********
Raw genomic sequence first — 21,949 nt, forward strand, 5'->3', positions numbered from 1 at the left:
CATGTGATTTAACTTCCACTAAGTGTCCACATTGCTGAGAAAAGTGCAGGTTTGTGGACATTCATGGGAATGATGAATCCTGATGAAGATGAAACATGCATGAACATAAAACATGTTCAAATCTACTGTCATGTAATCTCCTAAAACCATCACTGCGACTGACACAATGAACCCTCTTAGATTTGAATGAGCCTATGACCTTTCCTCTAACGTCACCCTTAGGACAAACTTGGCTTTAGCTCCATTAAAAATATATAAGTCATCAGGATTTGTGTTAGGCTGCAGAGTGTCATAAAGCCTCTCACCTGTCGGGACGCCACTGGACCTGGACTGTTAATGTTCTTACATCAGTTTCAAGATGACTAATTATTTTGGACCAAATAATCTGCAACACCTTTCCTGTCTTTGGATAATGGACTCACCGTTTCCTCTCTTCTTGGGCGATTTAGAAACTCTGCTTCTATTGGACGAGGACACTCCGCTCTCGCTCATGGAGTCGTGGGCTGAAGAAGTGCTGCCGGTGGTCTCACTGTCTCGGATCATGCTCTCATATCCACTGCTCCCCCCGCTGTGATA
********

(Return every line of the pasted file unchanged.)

Raw genomic sequence first — 21,949 nt, forward strand, 5'->3', positions numbered from 1 at the left:
CATGTGATTTAACTTCCACTAAGTGTCCACATTGCTGAGAAAAGTGCAGGTTTGTGGACATTCATGGGAATGATGAATCCTGATGAAGATGAAACATGCATGAACATAAAACATGTTCAAATCTACTGTCATGTAATCTCCTAAAACCATCACTGCGACTGACACAATGAACCCTCTTAGATTTGAATGAGCCTATGACCTTTCCTCTAACGTCACCCTTAGGACAAACTTGGCTTTAGCTCCATTAAAAATATATAAGTCATCAGGATTTGTGTTAGGCTGCAGAGTGTCATAAAGCCTCTCACCTGTCGGGACGCCACTGGACCTGGACTGTTAATGTTCTTACATCAGTTTCAAGATGACTAATTATTTTGGACCAAATAATCTGCAACACCTTTCCTGTCTTTGGATAATGGACTCACCGTTTCCTCTCTTCTTGGGCGATTTAGAAACTCTGCTTCTATTGGACGAGGACACTCCGCTCTCGCTCATGGAGTCGTGGGCTGAAGAAGTGCTGCCGGTGGTCTCACTGTCTCGGATCATGCTCTCATATCCACTGCTCCCCCCGCTGTGATA